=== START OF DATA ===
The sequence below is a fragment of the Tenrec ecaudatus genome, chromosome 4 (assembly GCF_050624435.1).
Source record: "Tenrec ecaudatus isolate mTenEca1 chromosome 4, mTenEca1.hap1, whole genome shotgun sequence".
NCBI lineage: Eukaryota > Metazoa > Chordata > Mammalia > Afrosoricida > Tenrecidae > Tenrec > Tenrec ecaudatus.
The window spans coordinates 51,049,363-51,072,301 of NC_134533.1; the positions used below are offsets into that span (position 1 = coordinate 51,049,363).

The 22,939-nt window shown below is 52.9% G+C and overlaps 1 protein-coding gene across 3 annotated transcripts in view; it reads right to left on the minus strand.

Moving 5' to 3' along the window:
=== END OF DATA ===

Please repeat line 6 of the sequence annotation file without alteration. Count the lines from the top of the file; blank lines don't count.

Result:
Moving 5' to 3' along the window: